It was good weather for a walk. Overcast, cool, autumnal freshness, the leaves a quilt of golds and russets and goldenrod, the puddles small and the turf springy. It came wrapped in mists and occasional glimpses of azure sky amongst the murk. The smell of recent spent bonfires in back gardens spliced with woodsmoke and sharp air and the eggy scent of the tidal Stour at ebb. And Tel's Sauvage for Men, worn so liberally it seemed he took inspiration from 'Enry Cooper's entreaty to 'splash it all over'.
Yes, a walk with Tel. He came reluctantly of course. We'd been in the pub the evening before, sans Indian or Chinese as he'd had an indefinable episode of gastric turbulence from the week before, something he gave the generic name 'Gut rot' and then changed the subject. We ate in the pub instead. The pub that's not the local, by the way. The local, suspecting Tier 2 lockdown in our fine county means disaster for hospitality, has shut. Pre-emptive, yes. Surprising, no. It hardly had any punters before.
We drank too much as usual, and, fortified and cheered by the blend of cheap mass-produced cognac and beer and the large Baileys he bought us at the end ("fancid it" he said by way of explanation) and my latent urge to exercise some of these empty calories off my rotund form, he agreed to come for a walk yesterday. "We'll start early" he said, enthused by the drink and agreeable to a good stiff ten miler. It was a good evening. My head was pounding in my dream as I slept. The hangover was a pearler. Everything but the 'desperation at closing time' lady in bed with me, and the rancid guts. It even included the self-loathing. Must've been the Baileys.
It was a country gent who sat waiting for the knock from Tel at 8.30am. Socks tucked into moleskin trousers, Karrimor boots, tweed country jacket and rucksack with a freezer bag containing egg salad sarnie on bakery bloomer bread wrapped in foil, bag of Wotsits and two peanut Trackers, bottle of water, small can of Coke, hip flask full of the dregs of the bottle of Glenmorangie I found in the drinks cupboard which has been there since last Christmas. Trusty walking stick. I nearly forgot my binoculars, then remembered and shoved them in the rucksack. In case we saw any unusual birds, I told myself. They're not heavy. Might see a Marsh Harrier. Or an Avocet. Or an eighteen year old attractive virgin. All count as rarities round here.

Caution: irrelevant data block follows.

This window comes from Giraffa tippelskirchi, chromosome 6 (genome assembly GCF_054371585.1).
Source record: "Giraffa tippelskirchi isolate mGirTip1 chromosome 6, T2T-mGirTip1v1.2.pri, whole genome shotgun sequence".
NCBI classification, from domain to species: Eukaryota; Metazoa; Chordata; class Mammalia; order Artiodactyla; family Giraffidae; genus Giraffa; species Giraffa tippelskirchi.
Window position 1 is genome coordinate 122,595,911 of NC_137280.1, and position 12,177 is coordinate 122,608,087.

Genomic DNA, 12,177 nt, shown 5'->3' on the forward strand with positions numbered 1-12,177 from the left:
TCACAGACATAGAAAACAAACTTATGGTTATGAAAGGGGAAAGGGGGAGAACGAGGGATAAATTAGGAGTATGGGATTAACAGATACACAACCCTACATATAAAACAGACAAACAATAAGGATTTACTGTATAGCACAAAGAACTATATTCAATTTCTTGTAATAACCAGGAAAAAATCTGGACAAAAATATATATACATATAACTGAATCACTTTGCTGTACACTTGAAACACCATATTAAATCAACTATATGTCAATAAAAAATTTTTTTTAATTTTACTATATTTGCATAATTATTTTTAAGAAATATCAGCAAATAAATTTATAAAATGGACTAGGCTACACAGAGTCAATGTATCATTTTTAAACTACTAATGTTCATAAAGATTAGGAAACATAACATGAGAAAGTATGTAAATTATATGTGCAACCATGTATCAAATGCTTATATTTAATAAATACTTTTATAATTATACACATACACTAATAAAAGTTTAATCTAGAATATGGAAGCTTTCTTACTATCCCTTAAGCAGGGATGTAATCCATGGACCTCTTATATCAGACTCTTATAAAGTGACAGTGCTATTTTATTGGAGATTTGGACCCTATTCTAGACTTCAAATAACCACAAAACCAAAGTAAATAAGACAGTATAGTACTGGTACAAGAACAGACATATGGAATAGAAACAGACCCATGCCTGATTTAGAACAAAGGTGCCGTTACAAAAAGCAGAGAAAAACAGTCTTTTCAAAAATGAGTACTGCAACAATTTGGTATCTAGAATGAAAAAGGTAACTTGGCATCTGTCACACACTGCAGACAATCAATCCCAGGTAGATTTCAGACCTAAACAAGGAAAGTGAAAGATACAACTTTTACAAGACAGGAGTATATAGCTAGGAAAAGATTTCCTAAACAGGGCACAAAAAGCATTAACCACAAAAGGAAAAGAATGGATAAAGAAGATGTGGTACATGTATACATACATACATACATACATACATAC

Tel arrived at nine, dressed like he was out on a run in Adidas tracksuit top, sweatshirt, woollen scarf and grey tracksuit bottoms. He wore an old pair of scuffed black trainers and those sort of half-socks kids wear. We looked an odd couple. Two burglars returning home after a good night's thievery in Brantham.
"Why've yer tucked yer socks inter yer trousis?" demanded Tel, truculently. He eyed me with misgiving. "Got a bleeding' 'ead like a steamdriver's footplate an' now ah've gotta go for a walk wiv you dressed like Mr Bleedin' Toad". He sniffed and sneezed, blowing his nose on a bit of kitchen roll he found in his trouser pocket. "Gotta bleedin' cold already" he said, mournfully. We set out.
The river bank was a lot muddier than I'd expected. Tel, his track bottoms pristine on the paths, grumbled to himself behind me, then stopped briefly to slip the rest of his foot back into his trainer as he trod in a particularly boggy patch. He emerged back, face a sharp mirror of his disquiet at being made to slither along river banks at 9.30 on a Saturday morning when he could have been in bed, Mrs Tel frying bacon and eggs downstairs. "Nearly lost me right shoe" he said accusingly at me.